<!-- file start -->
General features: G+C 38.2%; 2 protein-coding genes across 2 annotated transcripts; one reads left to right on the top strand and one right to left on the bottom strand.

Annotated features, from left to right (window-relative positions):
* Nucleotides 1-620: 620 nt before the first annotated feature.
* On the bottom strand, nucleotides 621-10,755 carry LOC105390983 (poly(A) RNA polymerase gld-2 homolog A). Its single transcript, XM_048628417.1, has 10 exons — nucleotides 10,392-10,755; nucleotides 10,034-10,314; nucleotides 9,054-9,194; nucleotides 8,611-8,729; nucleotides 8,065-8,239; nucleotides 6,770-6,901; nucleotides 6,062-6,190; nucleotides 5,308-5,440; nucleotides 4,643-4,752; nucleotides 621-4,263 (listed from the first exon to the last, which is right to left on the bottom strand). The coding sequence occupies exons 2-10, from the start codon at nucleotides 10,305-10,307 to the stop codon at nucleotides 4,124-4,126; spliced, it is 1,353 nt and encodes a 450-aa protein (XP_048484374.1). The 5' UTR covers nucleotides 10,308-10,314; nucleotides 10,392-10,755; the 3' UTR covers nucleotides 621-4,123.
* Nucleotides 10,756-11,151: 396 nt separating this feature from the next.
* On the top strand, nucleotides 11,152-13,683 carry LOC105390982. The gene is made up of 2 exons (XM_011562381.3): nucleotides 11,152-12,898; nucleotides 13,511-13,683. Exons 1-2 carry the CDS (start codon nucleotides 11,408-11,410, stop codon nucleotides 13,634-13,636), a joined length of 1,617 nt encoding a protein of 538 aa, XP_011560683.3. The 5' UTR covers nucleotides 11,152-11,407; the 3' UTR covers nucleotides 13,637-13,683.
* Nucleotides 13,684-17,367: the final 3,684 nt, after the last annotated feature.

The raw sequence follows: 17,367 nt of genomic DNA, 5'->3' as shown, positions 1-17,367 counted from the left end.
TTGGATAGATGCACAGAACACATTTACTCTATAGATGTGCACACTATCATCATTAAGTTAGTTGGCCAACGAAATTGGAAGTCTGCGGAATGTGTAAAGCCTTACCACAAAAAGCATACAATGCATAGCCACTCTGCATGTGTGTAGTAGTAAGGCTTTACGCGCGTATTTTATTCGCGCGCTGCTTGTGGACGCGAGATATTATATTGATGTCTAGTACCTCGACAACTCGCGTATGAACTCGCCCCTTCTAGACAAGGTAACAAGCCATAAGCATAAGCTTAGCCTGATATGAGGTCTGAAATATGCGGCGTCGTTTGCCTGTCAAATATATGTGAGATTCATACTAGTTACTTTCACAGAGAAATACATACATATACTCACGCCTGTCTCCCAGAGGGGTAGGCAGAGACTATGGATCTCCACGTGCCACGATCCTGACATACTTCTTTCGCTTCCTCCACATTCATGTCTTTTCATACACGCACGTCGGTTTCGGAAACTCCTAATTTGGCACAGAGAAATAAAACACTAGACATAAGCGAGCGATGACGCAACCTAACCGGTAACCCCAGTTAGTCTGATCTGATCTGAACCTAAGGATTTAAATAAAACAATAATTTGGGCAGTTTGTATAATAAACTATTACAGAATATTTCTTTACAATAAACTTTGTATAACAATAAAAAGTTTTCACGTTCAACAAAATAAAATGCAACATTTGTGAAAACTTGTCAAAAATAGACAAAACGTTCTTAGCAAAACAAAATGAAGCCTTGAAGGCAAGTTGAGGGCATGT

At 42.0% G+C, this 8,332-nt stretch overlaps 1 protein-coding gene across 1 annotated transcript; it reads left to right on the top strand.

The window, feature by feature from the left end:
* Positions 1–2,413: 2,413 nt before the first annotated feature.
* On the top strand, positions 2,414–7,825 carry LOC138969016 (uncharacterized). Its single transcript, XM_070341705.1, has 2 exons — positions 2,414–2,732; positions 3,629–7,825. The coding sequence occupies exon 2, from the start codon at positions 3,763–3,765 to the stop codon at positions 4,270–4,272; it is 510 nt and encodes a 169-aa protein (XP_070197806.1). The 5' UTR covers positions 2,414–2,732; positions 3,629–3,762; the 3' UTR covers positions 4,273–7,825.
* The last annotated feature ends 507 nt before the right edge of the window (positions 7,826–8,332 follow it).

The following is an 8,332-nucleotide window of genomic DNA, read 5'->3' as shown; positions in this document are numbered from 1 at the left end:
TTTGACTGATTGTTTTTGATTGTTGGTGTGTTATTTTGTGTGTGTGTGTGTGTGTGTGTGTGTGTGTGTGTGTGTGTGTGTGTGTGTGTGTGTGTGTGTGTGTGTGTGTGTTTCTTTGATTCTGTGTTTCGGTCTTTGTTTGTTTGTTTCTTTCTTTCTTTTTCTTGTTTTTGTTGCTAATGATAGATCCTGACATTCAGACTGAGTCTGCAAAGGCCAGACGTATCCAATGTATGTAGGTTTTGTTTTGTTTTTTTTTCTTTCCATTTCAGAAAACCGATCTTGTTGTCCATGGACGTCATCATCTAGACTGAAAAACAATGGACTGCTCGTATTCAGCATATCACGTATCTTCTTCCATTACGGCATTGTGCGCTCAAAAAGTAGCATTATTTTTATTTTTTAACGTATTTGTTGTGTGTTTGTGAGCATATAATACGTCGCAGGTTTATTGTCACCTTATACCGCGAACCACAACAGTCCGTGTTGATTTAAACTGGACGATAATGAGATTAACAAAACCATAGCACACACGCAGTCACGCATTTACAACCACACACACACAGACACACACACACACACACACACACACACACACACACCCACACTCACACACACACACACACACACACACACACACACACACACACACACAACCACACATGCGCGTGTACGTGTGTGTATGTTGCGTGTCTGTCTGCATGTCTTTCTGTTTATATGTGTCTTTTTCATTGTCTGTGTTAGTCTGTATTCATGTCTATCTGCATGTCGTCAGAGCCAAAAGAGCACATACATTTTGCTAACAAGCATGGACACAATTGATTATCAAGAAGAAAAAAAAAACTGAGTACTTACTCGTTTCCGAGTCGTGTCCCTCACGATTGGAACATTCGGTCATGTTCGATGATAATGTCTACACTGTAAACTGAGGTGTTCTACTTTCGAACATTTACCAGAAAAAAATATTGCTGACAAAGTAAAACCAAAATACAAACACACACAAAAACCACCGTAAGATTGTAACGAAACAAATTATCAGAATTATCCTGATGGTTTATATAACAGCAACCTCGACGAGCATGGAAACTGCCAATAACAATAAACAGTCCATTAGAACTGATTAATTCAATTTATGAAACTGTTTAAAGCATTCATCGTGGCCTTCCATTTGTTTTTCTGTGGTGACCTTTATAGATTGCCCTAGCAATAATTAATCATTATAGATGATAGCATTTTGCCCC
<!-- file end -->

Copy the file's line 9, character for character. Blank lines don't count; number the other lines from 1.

TTGGATAGATGCACAGAACACATTTACTCTATAGATGTGCACACTATCATCATTAAGTTAGTTGGCCAACGAAATTGGAAGTCTGCGGAATGTGTAAAGCCTTACCACAAAAAGCATACAATGCATAGCCACTCTGCATGTGTGTAGTAGTAAGGCTTTACGCGCGTATTTTATTCGCGCGCTGCTTGTGGACGCGAGATATTATATTGATGTCTAGTACCTCGACAACTCGCGTATGAACTCGCCCCTTCTAGACAAGGTAACAAGCCATAAGCATAAGCTTAGCCTGATATGAGGTCTGAAATATGCGGCGTCGTTTGCCTGTCAAATATATGTGAGATTCATACTAGTTACTTTCACAGAGAAATACATACATATACTCACGCCTGTCTCCCAGAGGGGTAGGCAGAGACTATGGATCTCCACGTGCCACGATCCTGACATACTTCTTTCGCTTCCTCCACATTCATGTCTTTTCATACACGCACGTCGGTTTCGGAAACTCCTAATTTGGCACAGAGAAATAAAACACTAGACATAAGCGAGCGATGACGCAACCTAACCGGTAACCCCAGTTAGTCTGATCTGATCTGAACCTAAGGATTTAAATAAAACAATAATTTGGGCAGTTTGTATAATAAACTATTACAGAATATTTCTTTACAATAAACTTTGTATAACAATAAAAAGTTTTCACGTTCAACAAAATAAAATGCAACATTTGTGAAAACTTGTCAAAAATAGACAAAACGTTCTTAGCAAAACAAAATGAAGCCTTGAAGGCAAGTTGAGGGCATGT